User Datagram Protocol

O User Datagram Protocol (UDP) é definido para tornar disponível um modo de comutação de pacotes em um ambiente composto por um conjunto de computadores interconectados por redes. Esse protocolo assume que o Internet Protocol (IP) [1] é utilizado como alicerce das suas comunicações. Esse protocolo provê um procedimento para os programas aplicativos enviarem mensagens para outros programas com o mínimo de mecanismos possíveis. O protocolo é orientado a transação, e a entrega e a proteção duplicada não são garantidas. As aplicações necessitam ordenar o fluxo de dados e realizar o controle de entrega, função não desempenhado pelo UDP [2].


Format
------
0 7 8 15 16 23 24 31
+--------+--------+--------+--------+
Source Destination
Port Port
+--------+--------+--------+--------+

Length Checksum
+--------+--------+--------+--------+

data octets ...
+---------------- ...
User Datagram Header Format
Fields
------
Source Port is an optional field, when meaningful, it indicates the port
of the sending process, and may be assumed to be the port to which a
reply should be addressed in the absence of any other information. If
not used, a value of zero is inserted.
Postel [page 1]
28 Aug 1980
User Datagram Protocol RFC 768
Fields
Destination Port has a meaning within the context of a particular
internet destination address.
Length is the length in octets of this user datagram including this
header and the data. (This means the minimum value of the length is
eight.)
Checksum is the 16-bit one’s complement of the one’s complement sum of a
pseudo header of information from the IP header, the UDP header, and the
data, padded with zero octets at the end (if necessary) to make a
multiple of two octets.
The pseudo header conceptually prefixed to the UDP header contains the
source address, the destination address, the protocol, and the UDP
length. This information gives protection against misrouted datagrams.
This checksum procedure is the same as is used in TCP.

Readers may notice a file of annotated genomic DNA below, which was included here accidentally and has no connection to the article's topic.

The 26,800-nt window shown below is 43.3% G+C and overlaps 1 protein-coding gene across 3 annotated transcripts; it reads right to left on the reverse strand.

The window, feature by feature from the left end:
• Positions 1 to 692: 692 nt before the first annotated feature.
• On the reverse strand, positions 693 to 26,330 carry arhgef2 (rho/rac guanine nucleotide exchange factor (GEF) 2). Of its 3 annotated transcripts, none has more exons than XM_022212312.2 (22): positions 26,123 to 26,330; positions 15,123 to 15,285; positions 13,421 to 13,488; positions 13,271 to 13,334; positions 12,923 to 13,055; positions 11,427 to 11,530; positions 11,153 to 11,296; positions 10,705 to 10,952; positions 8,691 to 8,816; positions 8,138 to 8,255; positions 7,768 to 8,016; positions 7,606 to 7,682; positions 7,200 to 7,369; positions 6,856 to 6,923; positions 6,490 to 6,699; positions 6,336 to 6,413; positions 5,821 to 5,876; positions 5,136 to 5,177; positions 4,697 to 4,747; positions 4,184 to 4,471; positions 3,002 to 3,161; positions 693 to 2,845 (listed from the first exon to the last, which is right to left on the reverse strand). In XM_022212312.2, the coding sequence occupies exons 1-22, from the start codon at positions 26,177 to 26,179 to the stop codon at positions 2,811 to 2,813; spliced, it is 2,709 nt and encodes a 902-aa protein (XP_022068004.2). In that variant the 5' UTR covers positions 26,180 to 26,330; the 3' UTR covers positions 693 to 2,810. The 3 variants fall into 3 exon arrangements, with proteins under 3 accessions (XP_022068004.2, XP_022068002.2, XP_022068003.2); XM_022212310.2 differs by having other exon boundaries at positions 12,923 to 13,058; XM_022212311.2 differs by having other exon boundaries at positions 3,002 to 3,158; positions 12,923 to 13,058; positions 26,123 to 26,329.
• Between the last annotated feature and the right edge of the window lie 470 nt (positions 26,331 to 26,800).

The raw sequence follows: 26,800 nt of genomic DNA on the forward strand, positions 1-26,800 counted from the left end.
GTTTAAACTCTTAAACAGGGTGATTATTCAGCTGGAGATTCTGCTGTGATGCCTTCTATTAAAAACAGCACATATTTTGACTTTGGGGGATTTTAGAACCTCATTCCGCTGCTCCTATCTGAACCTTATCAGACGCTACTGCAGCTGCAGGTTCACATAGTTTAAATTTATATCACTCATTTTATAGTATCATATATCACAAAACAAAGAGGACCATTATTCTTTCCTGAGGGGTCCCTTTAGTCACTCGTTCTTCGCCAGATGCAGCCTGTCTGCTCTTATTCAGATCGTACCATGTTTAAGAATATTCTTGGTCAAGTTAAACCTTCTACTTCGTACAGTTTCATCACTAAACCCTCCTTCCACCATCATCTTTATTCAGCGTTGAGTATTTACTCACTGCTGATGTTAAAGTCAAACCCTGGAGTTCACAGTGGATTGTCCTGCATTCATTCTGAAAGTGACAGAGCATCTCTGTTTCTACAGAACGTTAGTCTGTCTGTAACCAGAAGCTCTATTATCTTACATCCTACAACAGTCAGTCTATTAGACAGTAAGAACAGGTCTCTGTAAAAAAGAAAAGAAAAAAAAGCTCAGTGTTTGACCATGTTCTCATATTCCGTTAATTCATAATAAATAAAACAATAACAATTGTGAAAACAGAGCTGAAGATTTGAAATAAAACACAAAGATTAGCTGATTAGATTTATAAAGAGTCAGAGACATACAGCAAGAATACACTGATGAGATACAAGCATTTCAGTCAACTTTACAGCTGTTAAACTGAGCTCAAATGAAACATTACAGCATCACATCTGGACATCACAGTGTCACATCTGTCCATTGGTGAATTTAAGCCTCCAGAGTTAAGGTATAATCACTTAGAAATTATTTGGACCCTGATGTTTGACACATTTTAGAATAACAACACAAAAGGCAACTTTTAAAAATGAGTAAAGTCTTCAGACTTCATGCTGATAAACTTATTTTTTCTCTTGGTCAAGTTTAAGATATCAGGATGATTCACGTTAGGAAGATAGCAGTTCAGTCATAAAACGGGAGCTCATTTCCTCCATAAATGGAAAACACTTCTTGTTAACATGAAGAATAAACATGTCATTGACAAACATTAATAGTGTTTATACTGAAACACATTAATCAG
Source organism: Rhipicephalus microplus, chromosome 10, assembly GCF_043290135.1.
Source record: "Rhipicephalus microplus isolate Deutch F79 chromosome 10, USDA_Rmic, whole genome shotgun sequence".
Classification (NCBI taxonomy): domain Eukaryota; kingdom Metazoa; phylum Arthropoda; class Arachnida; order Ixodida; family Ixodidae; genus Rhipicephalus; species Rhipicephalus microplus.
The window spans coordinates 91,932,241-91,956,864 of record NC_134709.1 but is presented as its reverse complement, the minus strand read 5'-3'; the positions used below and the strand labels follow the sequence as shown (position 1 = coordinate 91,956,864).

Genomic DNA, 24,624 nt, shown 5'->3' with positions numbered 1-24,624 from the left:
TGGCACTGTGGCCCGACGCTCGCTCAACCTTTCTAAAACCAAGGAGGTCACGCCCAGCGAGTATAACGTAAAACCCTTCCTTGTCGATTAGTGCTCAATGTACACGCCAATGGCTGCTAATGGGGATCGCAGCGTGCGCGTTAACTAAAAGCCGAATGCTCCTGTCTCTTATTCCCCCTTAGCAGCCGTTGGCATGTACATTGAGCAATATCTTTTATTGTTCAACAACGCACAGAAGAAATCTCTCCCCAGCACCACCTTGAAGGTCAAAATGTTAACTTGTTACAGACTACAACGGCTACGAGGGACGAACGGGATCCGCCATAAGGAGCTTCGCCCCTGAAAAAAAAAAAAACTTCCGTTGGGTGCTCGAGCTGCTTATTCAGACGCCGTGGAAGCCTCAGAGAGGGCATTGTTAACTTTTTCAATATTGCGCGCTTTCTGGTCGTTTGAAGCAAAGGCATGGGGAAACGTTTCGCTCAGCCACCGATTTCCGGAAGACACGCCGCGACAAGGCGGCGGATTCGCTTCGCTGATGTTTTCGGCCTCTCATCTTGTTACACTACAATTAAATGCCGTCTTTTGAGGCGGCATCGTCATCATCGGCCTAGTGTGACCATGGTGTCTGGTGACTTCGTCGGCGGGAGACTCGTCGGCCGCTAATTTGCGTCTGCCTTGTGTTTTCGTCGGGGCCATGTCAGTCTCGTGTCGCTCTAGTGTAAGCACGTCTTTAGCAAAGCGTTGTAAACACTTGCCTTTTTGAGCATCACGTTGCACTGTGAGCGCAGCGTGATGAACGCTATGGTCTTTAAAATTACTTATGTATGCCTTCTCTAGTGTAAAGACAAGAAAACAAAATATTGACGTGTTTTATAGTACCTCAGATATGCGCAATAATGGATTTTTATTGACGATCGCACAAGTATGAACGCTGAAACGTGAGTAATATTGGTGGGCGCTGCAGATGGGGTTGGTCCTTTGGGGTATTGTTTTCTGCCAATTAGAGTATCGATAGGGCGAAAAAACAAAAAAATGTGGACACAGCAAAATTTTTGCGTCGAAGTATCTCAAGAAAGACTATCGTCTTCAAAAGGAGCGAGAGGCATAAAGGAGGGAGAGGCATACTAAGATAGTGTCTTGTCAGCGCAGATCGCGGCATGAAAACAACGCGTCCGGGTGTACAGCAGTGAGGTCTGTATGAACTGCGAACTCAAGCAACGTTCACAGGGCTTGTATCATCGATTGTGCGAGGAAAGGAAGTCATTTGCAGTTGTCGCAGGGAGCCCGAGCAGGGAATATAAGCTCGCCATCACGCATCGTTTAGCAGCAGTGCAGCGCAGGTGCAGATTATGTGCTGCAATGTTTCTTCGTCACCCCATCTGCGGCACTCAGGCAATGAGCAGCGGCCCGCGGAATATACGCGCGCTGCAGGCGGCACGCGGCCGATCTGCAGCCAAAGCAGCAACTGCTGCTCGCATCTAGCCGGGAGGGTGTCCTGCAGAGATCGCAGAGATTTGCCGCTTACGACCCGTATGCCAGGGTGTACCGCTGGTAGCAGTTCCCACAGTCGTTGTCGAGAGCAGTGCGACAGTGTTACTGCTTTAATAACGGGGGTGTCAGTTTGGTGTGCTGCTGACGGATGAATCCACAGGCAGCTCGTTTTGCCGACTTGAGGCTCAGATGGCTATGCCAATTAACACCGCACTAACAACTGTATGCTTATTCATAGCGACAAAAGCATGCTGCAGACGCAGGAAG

0 7 8 15 16 23 24 31
+--------+--------+--------+--------+
source address
+--------+--------+--------+--------+
destination address
+--------+--------+--------+--------+
zero protocol UDP length
+--------+--------+--------+--------+
If the computed checksum is zero, it is transmitted as all ones (the
equivalent in one’s complement arithmetic). An all zero transmitted
checksum value means that the transmitter generated no checksum (for
debugging or for higher level protocols that don’t care).
User Interface
--------------
A user interface should allow
the creation of new receive ports,
receive operations on the receive ports that return the data octets
and an indication of source port and source address,
and an operation that allows a datagram to be sent, specifying the
data, source and destination ports and addresses to be sent.
[page 2] Postel
28 Aug 1980
RFC 768 User Datagram Protocol
IP Interface
IP Interface
-------------
The UDP module must be able to determine the source and destination
internet addresses and the protocol field from the internet header. One
possible UDP/IP interface would return the whole internet datagram
including all of the internet header in response to a receive operation.
Such an interface would also allow the UDP to pass a full internet
datagram complete with header to the IP to send. The IP would verify
certain fields for consistency and compute the internet header checksum.
Protocol Application
--------------------
The major uses of this protocol is the Internet Name Server [3], and the
Trivial File Transfer [4].
Protocol Number
---------------
This is protocol 17 (21 octal) when used in the Internet Protocol.
Other protocol numbers are listed in [5].
References
----------
[1] Postel, J., "Internet Protocol," RFC 760, USC/Information
Sciences Institute, January 1980.
[2] Postel, J., "Transmission Control Protocol," RFC 761,
USC/Information Sciences Institute, January 1980.
[3] Postel, J., "Internet Name Server," USC/Information Sciences
Institute, IEN 116, August 1979.
[4] Sollins, K., "The TFTP Protocol," Massachusetts Institute of
Technology, IEN 133, January 1980.
[5] Postel, J., "Assigned Numbers," USC/Information Sciences
Institute, RFC 762, January 1980.
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